The best advice Mark Anthony Thomas ever received about business came from a colleague in the Los Angeles mayor’s office: “Just one person can change how thousands of employees do their work.”

It motivated Thomas, who served as a liaison between the business community and city government, to work across interests and win support on four separate issues during just one year on the job. “I can’t think of one person during the time I worked there that impacted the entire way a city operates more than I did,” he recalled of his tenure there.

With a career spanning communications, government and economic development, Thomas, 43, said he has spent decades training for his new role as CEO of the Greater Baltimore Committee, a regional coalition of businesses, civic leaders and organizations that mobilize on topics related to jobs and economic growth, workforce development, transportation and other priorities identified by the regional business community.

Last year, the organization merged with the Economic Alliance of Greater Baltimore and its longtime CEO, Donald Fry, stepped down after nearly two decades. That leaves Thomas with an 81-person board to lead and the task of creating a new identity for the nearly 70-year-old institution.

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Thomas, who led Pittsburgh’s economic alliance organization in his last job, said he may be uniquely able to oversee a board this size and shake up how the region thinks and goes about business.

The following interview with Thomas has been condensed and edited for clarity and brevity.

The Baltimore Banner: I know you can’t talk specifically about the rebranding of GBC yet. But can you talk broadly about what you would like it to be?

Mark Anthony Thomas: When you look at what happened during [civil unrest after the murder of] George Floyd, suddenly all the civic organizations were talking, and it was clearer than ever that they were not representative of the communities that they’re trying to promote. I want to be at the forefront of changing that, to where we’re not just saying we care about developing cities that lift everyone up — that we actually center the work around that.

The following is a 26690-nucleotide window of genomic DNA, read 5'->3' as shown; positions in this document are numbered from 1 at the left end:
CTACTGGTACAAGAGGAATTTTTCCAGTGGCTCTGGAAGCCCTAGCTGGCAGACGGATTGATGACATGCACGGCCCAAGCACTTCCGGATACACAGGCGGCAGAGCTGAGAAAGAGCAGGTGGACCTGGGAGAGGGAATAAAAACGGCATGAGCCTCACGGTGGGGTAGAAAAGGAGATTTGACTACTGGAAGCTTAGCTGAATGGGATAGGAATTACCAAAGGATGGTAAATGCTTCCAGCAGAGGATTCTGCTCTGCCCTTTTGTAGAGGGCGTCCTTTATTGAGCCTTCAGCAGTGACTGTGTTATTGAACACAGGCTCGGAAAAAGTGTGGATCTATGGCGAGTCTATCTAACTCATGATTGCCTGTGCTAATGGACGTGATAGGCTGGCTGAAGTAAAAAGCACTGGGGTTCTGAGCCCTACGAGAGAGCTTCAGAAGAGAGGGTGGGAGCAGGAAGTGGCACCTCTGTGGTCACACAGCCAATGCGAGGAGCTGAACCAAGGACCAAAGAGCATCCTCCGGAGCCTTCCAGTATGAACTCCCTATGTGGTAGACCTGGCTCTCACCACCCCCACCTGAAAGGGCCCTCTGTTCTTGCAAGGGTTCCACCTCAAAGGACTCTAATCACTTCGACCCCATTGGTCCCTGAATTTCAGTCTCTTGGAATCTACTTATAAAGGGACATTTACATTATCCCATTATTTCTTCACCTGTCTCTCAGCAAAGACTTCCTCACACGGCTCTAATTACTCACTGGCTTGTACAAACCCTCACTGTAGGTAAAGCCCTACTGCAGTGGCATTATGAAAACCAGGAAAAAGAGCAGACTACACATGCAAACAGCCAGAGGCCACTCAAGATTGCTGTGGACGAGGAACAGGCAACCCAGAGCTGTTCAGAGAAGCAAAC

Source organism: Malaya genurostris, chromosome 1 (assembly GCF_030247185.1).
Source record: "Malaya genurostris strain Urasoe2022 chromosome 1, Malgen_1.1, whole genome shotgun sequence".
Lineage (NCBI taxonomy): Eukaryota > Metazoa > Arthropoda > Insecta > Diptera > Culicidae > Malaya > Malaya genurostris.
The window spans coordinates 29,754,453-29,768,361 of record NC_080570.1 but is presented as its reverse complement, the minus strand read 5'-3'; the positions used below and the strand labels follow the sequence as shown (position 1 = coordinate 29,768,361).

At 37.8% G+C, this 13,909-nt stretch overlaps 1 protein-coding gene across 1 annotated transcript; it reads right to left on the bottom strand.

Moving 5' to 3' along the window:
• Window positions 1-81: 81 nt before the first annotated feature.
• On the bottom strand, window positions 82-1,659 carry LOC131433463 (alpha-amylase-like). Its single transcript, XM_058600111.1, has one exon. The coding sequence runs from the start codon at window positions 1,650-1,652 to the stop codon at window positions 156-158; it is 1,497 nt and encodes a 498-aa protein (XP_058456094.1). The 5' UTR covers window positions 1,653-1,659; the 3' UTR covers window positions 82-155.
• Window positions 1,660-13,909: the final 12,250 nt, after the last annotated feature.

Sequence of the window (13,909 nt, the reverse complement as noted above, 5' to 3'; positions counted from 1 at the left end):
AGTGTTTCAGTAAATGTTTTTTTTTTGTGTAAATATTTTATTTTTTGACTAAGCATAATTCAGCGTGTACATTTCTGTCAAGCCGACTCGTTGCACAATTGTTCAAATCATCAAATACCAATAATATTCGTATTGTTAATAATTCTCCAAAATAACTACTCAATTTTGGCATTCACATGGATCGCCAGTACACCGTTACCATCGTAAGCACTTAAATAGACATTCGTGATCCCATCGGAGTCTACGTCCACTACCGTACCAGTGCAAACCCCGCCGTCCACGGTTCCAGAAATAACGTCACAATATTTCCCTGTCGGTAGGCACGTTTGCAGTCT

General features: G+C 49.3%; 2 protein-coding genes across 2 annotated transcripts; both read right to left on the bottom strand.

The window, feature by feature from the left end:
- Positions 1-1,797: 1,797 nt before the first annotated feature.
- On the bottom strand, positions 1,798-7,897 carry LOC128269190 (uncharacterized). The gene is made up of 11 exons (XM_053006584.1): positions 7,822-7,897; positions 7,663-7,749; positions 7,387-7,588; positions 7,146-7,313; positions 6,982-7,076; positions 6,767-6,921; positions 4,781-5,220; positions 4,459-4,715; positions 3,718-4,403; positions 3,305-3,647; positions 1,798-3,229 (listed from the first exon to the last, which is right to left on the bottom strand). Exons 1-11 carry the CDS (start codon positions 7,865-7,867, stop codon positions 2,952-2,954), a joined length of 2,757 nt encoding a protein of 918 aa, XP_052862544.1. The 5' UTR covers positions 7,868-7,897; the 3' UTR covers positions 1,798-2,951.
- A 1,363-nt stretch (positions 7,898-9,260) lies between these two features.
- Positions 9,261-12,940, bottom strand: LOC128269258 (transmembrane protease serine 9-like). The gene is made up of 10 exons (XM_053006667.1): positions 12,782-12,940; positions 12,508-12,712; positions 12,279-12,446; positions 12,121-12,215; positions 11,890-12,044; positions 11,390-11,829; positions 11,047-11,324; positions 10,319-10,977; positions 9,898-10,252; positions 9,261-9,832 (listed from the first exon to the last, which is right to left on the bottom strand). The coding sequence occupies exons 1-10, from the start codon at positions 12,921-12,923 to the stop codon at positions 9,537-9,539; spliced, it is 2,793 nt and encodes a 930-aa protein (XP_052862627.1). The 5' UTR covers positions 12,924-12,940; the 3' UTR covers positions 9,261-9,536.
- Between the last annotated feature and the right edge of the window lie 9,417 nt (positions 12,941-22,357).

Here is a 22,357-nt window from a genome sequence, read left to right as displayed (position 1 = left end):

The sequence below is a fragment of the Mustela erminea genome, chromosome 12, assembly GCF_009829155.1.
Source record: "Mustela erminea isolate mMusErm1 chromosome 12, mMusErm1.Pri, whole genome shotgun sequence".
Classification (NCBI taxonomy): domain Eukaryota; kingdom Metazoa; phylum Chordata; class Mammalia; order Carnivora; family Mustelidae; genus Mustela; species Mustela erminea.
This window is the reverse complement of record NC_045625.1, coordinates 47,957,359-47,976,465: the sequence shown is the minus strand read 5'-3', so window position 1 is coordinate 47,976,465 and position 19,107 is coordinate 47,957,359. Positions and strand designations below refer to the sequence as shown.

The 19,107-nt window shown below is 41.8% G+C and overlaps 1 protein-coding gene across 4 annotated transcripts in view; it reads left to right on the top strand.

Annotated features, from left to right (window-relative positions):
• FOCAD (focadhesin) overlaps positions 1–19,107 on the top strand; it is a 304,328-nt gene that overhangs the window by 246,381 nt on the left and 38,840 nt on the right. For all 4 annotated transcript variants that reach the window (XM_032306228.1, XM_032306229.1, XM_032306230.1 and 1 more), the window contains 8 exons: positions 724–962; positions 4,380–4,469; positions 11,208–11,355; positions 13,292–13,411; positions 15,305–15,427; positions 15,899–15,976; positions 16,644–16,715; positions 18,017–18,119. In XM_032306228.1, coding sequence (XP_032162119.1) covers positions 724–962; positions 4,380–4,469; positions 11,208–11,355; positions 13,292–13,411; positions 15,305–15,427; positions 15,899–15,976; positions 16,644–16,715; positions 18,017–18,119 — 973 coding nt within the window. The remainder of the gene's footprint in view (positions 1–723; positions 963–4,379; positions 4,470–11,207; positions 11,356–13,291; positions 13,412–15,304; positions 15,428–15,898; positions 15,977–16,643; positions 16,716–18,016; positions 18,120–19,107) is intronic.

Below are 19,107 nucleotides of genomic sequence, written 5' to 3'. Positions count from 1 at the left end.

What do you think the GBC’s main priorities should be going forward?

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I think we have to get to a point where people view us as the long-term, greater good voice. There’s so much power if you actually have 500-plus people who say, ‘Let’s collectively make an impact.’ But we have to be a place where people view that this is what we’re set up to do, so we actually can deliver.

I think some people might say, is the business community the best community for that to happen?

We have business leaders, we also have university presidents, nonprofits. We have all these business leaders who actually know and can then deploy their expertise. And then things that are, like, huge competitive opportunities, whether it’s big sporting events, the Olympics or the World Cup. The business leaders have to be really driving that kind of stuff.

How do you see the existing membership across GBC? Is that a coalition that could stand to be more diverse?

Yeah. And I think Maryland as a whole is quite diverse as far as what business is made of. But the GBC doesn’t necessarily reflect that. You have a ton of entrepreneurial, creative, diverse people who don’t view the GBC as a table they need to sit at.

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Baltimore can be a very challenging environment, and I’ve heard people say it can be challenging to get things done. What made you say yes to the job, knowing those things?

When you look at America’s greatest challenges, they’re front and center in Baltimore. So, there is a personal fulfillment of making the biggest impact I can make. I knew there’d be real work to do in Baltimore that I felt like I was uniquely qualified to do. And I thought I actually would enjoy being here. And in a long-term way, I was looking for a place to work and actually prove that I could be part of the community and potentially retire in it, and Maryland checked all those boxes.